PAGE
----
I have been quoted in a couple of articles recently, both relating to free speech issues in the UK.
First, I was interviewed by The Booksller magazine, about the government’s proposed law on Criminal Memoirs:
Robert Sharp, campaign manager for English PEN, said publishers still had time to intervene, as the law would not be voted on until after the summer recess. “We have time to play for,” he said. “We would advise that people concerned about this should lobby the Secretary of State for Justice, Jack Straw, or Maria Eagle MP, to revist the bill, to run wider consultation, and come up with more clearly defined, narrower proposals.”
He also warned of “mission creep” arising. “You [could] have a law supposedly about mad gangsters boasting about how they stabbed someone, suddenly being used against someone writing about their harrowing journey through the criminal justice system.”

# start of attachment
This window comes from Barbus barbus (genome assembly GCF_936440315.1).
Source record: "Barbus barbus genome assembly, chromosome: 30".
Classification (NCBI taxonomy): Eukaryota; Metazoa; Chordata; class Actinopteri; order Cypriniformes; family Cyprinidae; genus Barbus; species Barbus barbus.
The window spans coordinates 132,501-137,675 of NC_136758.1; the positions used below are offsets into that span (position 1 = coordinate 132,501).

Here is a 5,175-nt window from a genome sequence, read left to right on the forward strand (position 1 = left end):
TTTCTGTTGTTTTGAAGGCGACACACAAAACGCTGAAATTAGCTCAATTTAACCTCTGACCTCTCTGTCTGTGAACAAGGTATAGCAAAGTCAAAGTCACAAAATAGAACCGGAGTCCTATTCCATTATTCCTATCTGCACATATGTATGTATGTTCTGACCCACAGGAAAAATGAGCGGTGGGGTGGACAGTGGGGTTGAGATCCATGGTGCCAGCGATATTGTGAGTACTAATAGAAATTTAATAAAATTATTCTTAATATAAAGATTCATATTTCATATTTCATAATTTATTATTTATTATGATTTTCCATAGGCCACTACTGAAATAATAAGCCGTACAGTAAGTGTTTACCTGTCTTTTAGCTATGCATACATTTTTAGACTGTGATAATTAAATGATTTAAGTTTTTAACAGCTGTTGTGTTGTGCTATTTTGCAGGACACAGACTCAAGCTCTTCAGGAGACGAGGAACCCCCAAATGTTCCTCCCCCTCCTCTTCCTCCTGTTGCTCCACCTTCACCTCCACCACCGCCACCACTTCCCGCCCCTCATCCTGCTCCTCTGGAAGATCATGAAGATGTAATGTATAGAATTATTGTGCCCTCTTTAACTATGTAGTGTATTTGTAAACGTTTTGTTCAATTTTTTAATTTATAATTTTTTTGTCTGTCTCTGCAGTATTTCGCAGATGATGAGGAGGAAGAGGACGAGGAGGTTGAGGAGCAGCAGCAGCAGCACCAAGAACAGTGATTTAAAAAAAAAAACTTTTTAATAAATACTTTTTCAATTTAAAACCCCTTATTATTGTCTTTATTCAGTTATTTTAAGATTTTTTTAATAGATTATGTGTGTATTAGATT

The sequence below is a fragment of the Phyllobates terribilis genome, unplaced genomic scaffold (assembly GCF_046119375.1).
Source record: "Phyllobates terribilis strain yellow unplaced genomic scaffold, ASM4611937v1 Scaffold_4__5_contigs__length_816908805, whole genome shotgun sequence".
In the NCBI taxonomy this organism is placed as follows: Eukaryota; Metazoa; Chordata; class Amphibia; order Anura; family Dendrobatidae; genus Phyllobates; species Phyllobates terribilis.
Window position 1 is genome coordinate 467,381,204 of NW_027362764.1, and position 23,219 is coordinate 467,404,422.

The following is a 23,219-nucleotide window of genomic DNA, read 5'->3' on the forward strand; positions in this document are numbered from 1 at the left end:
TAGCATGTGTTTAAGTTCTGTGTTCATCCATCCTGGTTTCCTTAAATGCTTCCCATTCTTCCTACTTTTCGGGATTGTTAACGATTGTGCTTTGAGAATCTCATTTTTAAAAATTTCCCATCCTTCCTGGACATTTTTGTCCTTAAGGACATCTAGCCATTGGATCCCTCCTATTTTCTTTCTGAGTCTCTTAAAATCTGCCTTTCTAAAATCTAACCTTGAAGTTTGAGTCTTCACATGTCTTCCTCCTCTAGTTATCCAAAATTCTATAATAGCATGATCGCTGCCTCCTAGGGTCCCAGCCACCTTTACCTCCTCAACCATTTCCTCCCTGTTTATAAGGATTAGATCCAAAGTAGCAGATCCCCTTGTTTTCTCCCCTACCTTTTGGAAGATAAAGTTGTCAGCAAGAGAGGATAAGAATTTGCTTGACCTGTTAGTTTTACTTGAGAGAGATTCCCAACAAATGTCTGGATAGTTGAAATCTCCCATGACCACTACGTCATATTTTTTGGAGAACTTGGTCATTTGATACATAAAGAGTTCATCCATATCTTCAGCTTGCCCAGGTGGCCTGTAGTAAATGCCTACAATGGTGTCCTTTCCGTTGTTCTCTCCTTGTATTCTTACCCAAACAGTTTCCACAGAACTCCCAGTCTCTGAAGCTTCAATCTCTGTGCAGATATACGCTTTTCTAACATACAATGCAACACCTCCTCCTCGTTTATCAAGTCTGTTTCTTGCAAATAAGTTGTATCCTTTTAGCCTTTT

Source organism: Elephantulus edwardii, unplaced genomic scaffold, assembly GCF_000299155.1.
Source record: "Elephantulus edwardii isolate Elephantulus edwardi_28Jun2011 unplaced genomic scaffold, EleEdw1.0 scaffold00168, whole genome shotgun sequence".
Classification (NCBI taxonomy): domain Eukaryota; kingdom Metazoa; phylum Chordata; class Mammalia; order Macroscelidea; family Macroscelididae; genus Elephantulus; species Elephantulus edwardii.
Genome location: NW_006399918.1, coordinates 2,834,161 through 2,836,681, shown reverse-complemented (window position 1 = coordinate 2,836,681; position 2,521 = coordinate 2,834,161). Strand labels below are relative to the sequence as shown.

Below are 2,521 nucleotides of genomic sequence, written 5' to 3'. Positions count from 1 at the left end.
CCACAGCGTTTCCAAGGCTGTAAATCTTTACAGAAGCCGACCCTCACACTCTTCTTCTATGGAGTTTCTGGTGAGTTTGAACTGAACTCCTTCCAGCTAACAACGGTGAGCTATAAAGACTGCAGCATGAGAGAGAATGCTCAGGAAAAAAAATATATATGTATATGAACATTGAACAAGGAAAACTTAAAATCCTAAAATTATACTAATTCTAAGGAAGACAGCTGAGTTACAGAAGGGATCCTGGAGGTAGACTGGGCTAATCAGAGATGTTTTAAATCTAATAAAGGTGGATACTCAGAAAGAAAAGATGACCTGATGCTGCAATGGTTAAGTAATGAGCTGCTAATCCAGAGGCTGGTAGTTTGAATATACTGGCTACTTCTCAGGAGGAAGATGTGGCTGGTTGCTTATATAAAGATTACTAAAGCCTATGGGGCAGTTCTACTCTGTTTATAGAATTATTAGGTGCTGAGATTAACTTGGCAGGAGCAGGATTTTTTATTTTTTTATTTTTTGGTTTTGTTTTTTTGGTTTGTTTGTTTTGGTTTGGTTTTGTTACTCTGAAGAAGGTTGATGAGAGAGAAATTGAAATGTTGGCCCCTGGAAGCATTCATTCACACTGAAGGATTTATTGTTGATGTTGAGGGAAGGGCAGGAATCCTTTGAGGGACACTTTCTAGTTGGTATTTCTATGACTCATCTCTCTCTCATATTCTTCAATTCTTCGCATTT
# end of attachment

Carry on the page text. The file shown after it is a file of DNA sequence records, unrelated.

PEN will be refining these arguments for a campaign in the autumn.
I was also interviewed on the subject of UK libel laws by De Nieuwe Reporter, a Dutch magazine. Here’s the money quote (literally):
‘Zelfs als ze zeker weten dat ze geen fouten hebben gemaakt, dan nog worden kranten en uitgeverijen gecensureerd door hun verzekeringsmaatschappijen omdat de financiële risico’s te groot zijn’, zegt Robert Sharp. ‘Het stelt rijke mensen in staat om een spelletje ‘High Stakes Poker’ te spelen, waarbij degene met het meeste geld uiteindelijk altijd wint.’
The article is in Dutch, but Google gives an English approximation.